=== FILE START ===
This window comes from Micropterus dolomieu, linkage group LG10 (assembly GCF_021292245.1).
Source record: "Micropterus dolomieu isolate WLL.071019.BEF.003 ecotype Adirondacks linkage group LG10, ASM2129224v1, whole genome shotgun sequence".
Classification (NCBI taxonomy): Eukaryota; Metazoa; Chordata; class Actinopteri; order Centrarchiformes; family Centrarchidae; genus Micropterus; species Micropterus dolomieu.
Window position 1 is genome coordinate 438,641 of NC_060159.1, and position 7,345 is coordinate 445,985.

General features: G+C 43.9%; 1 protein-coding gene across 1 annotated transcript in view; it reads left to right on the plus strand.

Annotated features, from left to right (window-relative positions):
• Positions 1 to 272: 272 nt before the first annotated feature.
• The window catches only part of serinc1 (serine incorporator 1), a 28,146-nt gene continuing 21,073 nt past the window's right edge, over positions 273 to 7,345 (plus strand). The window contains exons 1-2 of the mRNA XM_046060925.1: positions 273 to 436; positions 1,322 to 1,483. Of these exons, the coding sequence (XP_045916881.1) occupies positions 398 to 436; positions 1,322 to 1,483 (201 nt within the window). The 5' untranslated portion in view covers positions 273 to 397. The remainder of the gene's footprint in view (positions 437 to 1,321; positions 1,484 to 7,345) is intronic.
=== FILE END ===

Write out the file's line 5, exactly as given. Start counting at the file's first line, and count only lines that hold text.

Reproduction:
General features: G+C 43.9%; 1 protein-coding gene across 1 annotated transcript in view; it reads left to right on the plus strand.